Faced with congestion by I-285, city can now control all traffic signals

Eli Veith monitors traffic conditions in the city's new Traffic Control Center.
Eli Veith monitors traffic conditions in the city's new Traffic Control Center.

Credit: City of Dunwoody

Credit: City of Dunwoody

Like many metro Atlanta cities that border major arteries, Dunwoody often struggles with traffic congestion around I-285.

But the city said Thursday it can now monitor that traffic and help mitigate some of it through a new “Traffic Control Center.” The center is connected to all 60 traffic signals in Dunwoody, and staff members can control them in real time.

“These are purely used to monitor traffic conditions at each intersection. We can look at the video along with the cycle of the signal in real time to troubleshoot and make timing adjustments,” Dunwoody Public Works Director Michael Smith said in a statement.

The center also has screens that allow traffic engineers to monitor busy intersections from live cameras.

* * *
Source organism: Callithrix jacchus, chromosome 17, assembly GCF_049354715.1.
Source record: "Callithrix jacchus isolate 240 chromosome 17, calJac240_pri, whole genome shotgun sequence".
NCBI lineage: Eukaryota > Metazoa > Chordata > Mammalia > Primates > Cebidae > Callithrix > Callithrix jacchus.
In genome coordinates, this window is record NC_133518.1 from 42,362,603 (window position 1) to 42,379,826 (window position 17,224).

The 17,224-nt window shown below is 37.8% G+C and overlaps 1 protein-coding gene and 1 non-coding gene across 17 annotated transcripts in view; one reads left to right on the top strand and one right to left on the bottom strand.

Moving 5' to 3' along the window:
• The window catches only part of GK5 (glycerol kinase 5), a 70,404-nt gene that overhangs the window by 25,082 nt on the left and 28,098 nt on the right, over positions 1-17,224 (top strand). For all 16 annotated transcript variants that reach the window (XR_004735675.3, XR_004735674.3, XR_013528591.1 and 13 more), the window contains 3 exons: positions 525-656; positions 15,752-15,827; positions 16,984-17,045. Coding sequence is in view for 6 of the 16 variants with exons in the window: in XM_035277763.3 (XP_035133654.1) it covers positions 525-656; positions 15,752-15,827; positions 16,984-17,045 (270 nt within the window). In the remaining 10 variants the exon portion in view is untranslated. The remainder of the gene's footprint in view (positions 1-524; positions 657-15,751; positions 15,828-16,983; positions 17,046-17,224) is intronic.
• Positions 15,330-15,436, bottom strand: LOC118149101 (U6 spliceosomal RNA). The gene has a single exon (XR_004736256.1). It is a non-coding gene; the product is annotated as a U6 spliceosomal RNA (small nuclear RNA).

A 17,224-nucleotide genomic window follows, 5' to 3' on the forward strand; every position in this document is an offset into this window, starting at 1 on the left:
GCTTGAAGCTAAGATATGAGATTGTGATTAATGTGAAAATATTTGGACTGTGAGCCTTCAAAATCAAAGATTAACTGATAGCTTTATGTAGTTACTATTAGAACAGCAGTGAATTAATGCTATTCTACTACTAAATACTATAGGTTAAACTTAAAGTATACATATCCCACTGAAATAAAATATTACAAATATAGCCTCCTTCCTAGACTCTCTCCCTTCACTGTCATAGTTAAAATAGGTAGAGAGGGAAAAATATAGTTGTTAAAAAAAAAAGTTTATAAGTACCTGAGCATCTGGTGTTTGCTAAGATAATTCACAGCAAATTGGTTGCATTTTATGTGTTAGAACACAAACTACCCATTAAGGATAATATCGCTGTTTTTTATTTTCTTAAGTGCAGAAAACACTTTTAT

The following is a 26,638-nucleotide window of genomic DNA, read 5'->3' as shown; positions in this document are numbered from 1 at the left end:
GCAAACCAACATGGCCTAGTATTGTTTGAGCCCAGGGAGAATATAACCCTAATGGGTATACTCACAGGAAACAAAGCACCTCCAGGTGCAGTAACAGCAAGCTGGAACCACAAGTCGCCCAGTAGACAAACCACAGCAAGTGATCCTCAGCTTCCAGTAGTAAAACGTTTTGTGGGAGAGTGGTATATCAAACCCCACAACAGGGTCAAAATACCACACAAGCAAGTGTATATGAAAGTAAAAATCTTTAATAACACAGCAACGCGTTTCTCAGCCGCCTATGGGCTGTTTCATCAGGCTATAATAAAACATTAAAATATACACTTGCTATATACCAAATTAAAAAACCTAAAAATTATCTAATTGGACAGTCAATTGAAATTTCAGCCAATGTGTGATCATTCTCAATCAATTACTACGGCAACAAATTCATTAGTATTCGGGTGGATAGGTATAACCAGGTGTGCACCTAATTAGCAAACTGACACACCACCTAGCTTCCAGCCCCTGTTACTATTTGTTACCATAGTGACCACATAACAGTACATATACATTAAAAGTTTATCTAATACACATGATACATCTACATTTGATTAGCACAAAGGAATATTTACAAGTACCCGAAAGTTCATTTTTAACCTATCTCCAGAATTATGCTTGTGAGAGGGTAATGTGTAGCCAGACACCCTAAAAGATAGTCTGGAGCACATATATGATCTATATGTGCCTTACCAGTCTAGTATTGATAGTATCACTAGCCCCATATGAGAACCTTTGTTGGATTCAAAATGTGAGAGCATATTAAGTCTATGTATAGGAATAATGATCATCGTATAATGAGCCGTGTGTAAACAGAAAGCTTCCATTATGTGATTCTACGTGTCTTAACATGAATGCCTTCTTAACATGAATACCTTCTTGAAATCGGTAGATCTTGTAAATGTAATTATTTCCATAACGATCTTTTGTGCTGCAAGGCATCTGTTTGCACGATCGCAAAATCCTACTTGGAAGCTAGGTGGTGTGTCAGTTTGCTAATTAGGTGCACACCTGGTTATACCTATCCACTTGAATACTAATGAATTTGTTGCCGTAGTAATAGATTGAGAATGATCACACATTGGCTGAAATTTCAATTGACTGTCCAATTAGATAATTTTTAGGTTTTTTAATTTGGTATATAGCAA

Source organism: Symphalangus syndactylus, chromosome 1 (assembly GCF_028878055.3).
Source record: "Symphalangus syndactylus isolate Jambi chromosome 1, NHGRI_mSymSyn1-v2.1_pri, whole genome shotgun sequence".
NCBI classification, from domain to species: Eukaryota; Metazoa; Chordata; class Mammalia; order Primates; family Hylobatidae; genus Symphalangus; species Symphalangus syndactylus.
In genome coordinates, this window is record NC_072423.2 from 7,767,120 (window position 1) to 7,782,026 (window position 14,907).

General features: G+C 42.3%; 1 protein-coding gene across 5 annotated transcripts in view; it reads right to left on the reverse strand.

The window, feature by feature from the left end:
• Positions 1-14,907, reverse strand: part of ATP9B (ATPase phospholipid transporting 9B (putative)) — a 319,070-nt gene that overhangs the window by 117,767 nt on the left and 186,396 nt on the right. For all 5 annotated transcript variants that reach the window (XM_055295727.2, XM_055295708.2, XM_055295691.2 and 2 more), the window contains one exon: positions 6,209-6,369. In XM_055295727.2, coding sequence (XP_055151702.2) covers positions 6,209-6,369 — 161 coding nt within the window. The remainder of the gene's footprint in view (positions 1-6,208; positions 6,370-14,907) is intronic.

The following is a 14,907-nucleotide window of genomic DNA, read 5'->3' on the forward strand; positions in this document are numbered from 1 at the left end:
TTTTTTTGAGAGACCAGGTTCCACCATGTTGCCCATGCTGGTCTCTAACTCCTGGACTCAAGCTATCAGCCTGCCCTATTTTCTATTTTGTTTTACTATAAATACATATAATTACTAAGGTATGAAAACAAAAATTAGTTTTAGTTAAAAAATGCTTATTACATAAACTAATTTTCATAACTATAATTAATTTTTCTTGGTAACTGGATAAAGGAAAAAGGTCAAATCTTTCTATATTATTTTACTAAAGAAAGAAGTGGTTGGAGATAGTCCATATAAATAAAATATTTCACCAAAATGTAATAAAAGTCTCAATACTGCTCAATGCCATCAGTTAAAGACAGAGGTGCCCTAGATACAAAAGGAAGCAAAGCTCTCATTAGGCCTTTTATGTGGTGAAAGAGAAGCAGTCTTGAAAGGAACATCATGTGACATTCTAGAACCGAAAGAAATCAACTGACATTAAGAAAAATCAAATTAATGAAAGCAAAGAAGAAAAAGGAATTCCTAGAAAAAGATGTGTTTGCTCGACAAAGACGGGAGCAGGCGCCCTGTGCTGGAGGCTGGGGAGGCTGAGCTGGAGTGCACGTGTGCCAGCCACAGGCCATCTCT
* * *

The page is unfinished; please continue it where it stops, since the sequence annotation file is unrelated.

Previously, the city said, it could only control a third of its traffic signals. The Perimeter Community Improvement Districts helped fund a project to upgrade signals in Dunwoody, Sandy Springs and Brookhaven and connect more traffic signals in Dunwoody through a fiber network.

The new center will be especially helpful when major incidents affect traffic in or out of Dunwoody.

“We can’t make traffic go away entirely, but we’re doing the best we can to get people through traffic,” Dunwoody Traffic Signal Engineer Eli Veith said in a statement. “If there’s an incident on I-285, and we know a lot of people are going to be getting off and using the surface streets, we can change the plans we’re using for the traffic signals.”

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